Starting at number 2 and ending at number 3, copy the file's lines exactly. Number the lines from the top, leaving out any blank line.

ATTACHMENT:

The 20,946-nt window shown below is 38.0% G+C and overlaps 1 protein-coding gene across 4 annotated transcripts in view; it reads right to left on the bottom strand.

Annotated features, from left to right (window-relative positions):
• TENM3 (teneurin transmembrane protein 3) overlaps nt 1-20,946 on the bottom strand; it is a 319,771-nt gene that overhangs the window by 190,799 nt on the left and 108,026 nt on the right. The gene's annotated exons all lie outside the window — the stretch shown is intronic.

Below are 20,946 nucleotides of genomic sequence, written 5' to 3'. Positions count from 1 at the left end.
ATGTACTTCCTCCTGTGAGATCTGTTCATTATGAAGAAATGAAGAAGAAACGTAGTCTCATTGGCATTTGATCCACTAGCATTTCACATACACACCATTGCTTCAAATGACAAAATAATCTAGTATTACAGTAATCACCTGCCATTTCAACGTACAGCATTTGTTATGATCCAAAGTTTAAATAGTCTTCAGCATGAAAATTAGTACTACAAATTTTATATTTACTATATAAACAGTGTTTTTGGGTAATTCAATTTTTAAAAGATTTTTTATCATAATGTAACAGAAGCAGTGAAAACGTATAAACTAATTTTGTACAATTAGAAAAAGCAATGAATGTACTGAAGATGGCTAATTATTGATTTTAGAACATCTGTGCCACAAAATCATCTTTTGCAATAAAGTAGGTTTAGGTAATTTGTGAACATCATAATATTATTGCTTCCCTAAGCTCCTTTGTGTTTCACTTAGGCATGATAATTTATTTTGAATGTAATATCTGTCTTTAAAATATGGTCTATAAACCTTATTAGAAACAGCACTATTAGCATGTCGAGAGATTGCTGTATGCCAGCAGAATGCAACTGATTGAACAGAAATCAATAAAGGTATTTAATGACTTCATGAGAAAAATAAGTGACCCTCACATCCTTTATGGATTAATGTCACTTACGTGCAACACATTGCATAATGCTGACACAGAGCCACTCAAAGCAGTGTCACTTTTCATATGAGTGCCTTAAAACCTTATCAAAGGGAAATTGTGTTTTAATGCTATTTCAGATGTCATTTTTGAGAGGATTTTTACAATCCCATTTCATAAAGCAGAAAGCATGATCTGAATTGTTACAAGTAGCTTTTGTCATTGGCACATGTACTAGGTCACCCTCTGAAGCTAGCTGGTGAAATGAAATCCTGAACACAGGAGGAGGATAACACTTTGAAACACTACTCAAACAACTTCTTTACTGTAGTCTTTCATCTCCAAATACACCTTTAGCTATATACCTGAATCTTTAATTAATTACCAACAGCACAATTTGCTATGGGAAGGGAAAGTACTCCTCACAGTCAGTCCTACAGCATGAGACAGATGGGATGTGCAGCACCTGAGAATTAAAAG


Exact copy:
Annotated features, from left to right (window-relative positions):
• TENM3 (teneurin transmembrane protein 3) overlaps nt 1-20,946 on the bottom strand; it is a 319,771-nt gene that overhangs the window by 190,799 nt on the left and 108,026 nt on the right. The gene's annotated exons all lie outside the window — the stretch shown is intronic.